The Basics of Understanding Wheel Alignment
When your car shakes on the freeway, drifts or has tires which are wearing poorly, it may need a wheel alignment. Wheel alignment isn’t well understood, so today we’re going to explain some of the different aspects of wheel alignment.
Poor wheel alignment can be caused by normal wear and tear, tire pressure, or a mishap such as hitting a curb or a pothole.
There are different angles of alignment. The first one is the toe. If you look down at your feet while your toes are straight ahead, that’s the way your car tires should be. A positive toe, or toe-in, is when you cock the toes on your feet toward each other, and a negative, or toe-out is the opposite. The tires of your car can do the same thing, toe-in or toe-out, and this can and should be corrected because positive or negative toe can cause extremely fast irregular tire wear.
Camber is the angle of the wheel from top to bottom. If your wheels look splayed out, like a little boy has been using your car as a racer and mashing it hard to the floor, your alignment has a negative camber. If the tops of the tires are further apart than the bottoms, your car has a negative camber. Uneven camber will affect one side or the other of your tires tread wear.
Caster is the location of your wheel in relation to the rest of the wheel. See how the fork of the bicycle in the picture is in front of the movement assembly? When the wheel is more forward than the mechanisms that cause motion, it's called positive caster. There should generally be a slight (1-3%) positive caster to increase stability when you turn at high speeds. At slower speeds, such as city driving, it will cause wear to the outside shoulders of the tires. Even though higher positive caster makes a car more difficult to turn, most cars have power steering, which cancels it out. And, of course, an unequal caster can cause uneven tire wear.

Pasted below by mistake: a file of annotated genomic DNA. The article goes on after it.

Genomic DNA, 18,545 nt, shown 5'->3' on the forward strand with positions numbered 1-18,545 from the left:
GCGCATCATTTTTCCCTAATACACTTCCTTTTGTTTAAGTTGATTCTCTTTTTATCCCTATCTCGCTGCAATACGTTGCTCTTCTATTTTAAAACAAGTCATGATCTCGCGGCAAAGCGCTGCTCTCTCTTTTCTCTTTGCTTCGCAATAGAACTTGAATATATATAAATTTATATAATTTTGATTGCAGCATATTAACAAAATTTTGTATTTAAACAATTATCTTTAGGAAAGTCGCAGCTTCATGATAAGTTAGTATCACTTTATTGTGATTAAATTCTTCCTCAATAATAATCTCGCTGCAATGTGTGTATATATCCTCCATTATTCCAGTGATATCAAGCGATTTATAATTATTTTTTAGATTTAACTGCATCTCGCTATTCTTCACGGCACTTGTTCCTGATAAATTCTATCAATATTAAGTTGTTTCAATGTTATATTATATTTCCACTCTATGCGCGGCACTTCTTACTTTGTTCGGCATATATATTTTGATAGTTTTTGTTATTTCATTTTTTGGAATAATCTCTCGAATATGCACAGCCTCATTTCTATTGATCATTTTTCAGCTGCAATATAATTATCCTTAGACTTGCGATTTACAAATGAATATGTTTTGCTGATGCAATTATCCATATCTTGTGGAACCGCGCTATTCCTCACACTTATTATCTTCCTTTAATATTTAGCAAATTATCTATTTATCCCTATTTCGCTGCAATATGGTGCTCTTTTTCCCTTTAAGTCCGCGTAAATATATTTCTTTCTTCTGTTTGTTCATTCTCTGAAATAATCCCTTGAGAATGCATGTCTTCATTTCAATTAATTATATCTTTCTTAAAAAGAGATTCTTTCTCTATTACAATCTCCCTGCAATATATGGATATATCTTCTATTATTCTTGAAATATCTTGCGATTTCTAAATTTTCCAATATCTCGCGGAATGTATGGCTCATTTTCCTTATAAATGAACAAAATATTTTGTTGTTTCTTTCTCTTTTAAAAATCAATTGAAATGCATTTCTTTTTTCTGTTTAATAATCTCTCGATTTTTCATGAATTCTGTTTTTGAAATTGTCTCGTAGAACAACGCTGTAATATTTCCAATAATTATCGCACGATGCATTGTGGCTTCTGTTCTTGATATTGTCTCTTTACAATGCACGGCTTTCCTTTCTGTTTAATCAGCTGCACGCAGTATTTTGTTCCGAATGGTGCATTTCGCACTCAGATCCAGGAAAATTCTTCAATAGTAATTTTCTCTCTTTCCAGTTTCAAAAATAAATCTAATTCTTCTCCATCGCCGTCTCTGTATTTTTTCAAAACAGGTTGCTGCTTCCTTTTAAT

These three components make up the basics of alignment. You don’t have to be an expert in tire alignment, but it helps a lot when you take your car in for a front end alignment, and your eyes don’t glaze over when the mechanic talks to you about a problem the car might have.
How often should tires be aligned?
There are three conditions under which a car should have a wheel alignment. The first is when new tires are put on the vehicle. A car owner wants those new tires to start out with the best possibility of extending their life, and starting with the potential for uneven wear due to poor alignment is a travesty.
The second is if the car tracks unevenly, if it pulls one way or another on a straight, flat surface or if it steers or brakes poorly. Sometimes this will happen after you’ve dropped into a deep pothole or hit a curb.
The third is during the annual tire rotation. Have the tires rotated and a wheel alignment at the same time, since as a car ages, wear and tear on parts can affect alignment.
Hopefully, this has taken some of the mystery out of basic terminology and processes of wheel alignment and why it’s essential for proper steering, braking, and the life of your tires.
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